Street Fightin’

Jackie Chan himself rates City Hunter among his least favorite films of his own. It’s not difficult to see why this eccentric, bizarre Japanese manga adaption is an acquired taste. Surreal and weird, City Hunter never once contains any reality, a true live action cartoon in the most direct sense.

Chan is missing something about City Hunter though – a Buster Keaton admirer, there’s plenty of Keaton in this movie. Aboard a cruise ship, chased by terrorists, Chan’s escape routines capture bits from Keaton’s The Navigator in both style and athleticism. While more modern with guns and accentuated violence, the comic mayhem follows that same tradition to a precise level.

City Hunter still poses the extreme risk people see Jackie Chan films for

Oftentimes, City Hunter goes totally off the rails, and in a sequence made for internet virility (but filmed years before such a thing existed), Chan and villainous henchman Gary Daniels don costumes from the uber-popular videogame Street Fighter II. If one sequence defines City Hunter, it’s this fight, and not only due to the gaming connection, but rather the outright surrealism in the entertainment value.

Establishing its own rules (which is to say, it has none), Chan plays a womanizing private detective with a specific sense of cool that usually ends in failure. The star keeps smiling through it all, and still designs some wonderful choreographed fights, laying on the absurd shenanigans. While wires are often visible (and not just a little), that adds to the charm, and many of the stunts still feature ridiculous danger. Running from an exploding hallway or crouched under a stage as a wall of TVs explode around him, City Hunter still poses the extreme risk people see Jackie Chan films for.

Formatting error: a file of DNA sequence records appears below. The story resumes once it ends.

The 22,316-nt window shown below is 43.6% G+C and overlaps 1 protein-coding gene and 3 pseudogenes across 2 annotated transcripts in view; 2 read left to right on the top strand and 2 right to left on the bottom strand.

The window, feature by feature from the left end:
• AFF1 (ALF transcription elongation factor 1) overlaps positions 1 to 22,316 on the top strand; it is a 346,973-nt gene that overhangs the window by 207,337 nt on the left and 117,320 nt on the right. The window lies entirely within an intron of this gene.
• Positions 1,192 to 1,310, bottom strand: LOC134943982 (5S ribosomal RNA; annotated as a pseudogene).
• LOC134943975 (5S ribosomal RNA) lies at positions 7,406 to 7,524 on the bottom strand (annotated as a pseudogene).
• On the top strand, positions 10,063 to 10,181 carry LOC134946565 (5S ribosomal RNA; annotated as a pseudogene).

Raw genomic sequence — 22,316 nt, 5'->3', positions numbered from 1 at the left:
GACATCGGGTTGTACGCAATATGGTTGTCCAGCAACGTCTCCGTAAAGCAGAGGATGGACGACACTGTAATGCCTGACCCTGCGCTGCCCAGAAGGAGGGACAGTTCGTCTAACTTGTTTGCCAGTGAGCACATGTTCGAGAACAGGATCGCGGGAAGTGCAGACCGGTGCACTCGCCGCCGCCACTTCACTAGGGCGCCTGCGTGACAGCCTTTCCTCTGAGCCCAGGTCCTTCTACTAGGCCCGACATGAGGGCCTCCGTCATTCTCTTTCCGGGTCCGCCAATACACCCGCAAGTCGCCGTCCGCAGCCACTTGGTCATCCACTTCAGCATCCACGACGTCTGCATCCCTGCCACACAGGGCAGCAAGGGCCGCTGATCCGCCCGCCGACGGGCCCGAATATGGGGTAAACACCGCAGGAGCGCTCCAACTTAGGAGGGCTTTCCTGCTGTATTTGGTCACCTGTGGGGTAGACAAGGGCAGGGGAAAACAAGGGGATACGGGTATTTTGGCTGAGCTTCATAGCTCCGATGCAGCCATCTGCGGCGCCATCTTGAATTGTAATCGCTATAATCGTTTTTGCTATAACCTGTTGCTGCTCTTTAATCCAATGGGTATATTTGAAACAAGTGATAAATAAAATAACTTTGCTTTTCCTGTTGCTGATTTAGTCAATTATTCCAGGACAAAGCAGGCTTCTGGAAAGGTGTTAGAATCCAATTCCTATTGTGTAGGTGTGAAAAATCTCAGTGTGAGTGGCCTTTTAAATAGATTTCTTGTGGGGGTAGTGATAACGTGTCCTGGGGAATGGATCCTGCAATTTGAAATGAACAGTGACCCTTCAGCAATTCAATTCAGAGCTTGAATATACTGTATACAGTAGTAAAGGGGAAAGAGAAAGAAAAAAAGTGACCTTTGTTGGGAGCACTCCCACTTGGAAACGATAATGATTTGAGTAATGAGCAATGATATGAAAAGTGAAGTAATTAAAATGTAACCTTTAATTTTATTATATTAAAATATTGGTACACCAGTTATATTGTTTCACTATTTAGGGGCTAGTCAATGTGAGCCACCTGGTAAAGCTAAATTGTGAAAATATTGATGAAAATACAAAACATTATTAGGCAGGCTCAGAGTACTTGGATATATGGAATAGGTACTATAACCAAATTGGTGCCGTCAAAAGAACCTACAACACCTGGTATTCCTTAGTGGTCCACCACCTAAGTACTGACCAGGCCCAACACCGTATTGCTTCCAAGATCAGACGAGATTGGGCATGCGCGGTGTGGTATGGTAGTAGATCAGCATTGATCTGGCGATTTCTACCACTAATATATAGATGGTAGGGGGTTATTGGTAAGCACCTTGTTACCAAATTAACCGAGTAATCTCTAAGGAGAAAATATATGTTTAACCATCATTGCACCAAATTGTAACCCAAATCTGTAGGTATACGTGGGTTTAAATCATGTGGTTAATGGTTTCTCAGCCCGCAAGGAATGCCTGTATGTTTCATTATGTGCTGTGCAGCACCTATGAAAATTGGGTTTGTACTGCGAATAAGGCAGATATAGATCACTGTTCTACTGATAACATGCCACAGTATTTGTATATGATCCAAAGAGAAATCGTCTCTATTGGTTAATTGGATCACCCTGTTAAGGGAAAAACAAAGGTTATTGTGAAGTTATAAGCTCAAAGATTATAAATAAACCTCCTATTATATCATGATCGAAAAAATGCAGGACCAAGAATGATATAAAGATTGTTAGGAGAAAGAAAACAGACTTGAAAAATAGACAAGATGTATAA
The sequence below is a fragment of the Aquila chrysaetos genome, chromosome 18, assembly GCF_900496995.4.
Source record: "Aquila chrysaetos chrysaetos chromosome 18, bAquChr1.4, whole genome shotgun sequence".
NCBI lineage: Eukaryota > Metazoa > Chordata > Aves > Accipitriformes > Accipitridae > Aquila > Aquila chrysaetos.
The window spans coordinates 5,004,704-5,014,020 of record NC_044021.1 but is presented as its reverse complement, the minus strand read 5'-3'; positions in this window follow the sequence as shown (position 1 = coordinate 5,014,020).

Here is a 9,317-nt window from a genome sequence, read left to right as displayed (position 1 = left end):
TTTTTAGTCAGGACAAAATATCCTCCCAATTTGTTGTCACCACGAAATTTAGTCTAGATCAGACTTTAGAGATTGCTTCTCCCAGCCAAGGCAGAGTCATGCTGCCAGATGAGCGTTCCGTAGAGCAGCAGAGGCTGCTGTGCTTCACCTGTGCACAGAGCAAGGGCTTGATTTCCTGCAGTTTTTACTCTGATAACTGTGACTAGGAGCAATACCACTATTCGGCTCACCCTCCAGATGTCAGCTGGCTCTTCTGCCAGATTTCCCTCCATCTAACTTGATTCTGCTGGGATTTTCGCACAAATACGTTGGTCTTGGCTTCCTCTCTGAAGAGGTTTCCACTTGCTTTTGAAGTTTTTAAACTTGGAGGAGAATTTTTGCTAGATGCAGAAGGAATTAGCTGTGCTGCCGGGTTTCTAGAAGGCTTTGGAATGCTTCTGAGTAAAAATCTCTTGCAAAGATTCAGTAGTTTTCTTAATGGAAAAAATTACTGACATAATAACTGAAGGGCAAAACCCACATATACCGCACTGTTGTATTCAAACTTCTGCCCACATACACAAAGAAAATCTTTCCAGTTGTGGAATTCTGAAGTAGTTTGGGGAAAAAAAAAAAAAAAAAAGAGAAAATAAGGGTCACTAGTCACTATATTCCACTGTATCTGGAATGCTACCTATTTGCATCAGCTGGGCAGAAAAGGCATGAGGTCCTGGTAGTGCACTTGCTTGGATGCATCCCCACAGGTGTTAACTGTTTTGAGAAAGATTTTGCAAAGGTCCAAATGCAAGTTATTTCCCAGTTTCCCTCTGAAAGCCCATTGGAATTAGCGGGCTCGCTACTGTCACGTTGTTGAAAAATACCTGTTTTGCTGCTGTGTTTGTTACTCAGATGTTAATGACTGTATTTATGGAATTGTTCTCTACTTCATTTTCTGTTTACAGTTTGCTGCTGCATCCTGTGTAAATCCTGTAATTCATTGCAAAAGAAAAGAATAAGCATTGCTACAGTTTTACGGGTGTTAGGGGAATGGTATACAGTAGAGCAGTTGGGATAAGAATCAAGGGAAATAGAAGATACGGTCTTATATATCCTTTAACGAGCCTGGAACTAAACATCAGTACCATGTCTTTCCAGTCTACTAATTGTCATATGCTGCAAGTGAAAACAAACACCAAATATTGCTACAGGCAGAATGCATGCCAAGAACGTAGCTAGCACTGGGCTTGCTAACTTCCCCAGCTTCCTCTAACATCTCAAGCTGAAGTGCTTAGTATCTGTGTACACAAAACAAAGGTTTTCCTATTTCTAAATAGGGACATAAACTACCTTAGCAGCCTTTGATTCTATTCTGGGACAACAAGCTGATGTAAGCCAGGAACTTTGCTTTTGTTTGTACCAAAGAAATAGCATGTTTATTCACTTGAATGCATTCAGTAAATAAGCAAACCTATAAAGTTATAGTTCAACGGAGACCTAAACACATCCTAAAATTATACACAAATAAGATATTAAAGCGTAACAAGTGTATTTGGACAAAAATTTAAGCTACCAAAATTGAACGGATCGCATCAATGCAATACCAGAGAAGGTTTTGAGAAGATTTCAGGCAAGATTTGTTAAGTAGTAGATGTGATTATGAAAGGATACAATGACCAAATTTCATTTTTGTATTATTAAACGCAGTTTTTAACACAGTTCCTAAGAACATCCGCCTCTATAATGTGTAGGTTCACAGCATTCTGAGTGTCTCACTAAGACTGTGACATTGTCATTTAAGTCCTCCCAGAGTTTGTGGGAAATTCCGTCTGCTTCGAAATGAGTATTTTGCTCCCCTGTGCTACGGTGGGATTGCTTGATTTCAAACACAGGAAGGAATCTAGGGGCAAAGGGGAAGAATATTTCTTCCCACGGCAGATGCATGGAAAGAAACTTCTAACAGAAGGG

Set on a ship, the location invites an endless array of characters, maybe even too many. Multiple women intermix without any distinctive personality, possibly a scripting choice to play up Chan’s schmoozing; to him, each is just an opportunity. Their antics don’t dilute the fun, but instead celebrate the opportunity to play in this world, free of restrictions or logic. It’s a movie in the truest sense of the world, total fiction and fantasy where nothing on screen can happen in reality. In that, City Hunter flawlessly emulates the manga, which is a plus for fans, and a 50/50 chance at success for everyone else.


A rather buzzy grain structure follows City Hunter through its runtime. The encode appears decent, just on the hazier side. It’s a distinct look with slight impact on fidelity and detail. At times, banding is notable too, but weirdly restricted to the grain structure.

City Hunter still looks fresh. The scan shows enough sharpness and resolution to look modern. Facial definition pops in close, and wide shots produce gorgeous looks at the Hong Kong locales. Aside from the grain, it’s the black levels/depth holding this presentation back. Cinematography looks a touch overexposed, and too often, the black levels drift into worn down gray.

Color performs better, a number of primaries exceptionally rich and bold. It’s a natural palette anchored by the crisp flesh tones. While the slight gray overcast aesthetic that lessens the black levels does fade the saturation too, that’s less faulty given the often vivid nature of certain elements (especially Chan’s cars).


Three Cantonese tracks include mono and stereo DTS-HD tracks. The two 5.1 tracks include Dolby Digital, one Cantonese and the other an English dub. The difference between the stereo and mono tracks are few beyond volume (the stereo mix is far lower). In comparison, mono is preferred for its greater range and dialog clarity. Minor splits in the stereos during the action aren’t worth the clarity loss in comparison.


Author and critic David West delivers the commentary. Additional bonuses include a 12-minute retrospective on Chan’s ’90s output with critic Andrew Heskins. Interviews include Chan, director Jing Wong, stuntman Rocky Lai, actor Richard Norton, and actor Gary Daniels. A montage of outtakes and a music video set to outtakes are follow by stills, trailers, and alternate ending credits.

Full disclosure: This Blu-ray was provided to us for review. This has not affected the editorial process. For information on how we handle review material, please visit our about us page to learn more.

City Hunter
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Bizarre and eccentric, City Hunter deserves notice for its creative risks, even if they don’t often work out.

User Review
4 (1 vote)

The following six screen shots serve as samples for our subscription-exclusive set of 42 full resolution, uncompressed HD screen shots grabbed directly from the Blu-ray:

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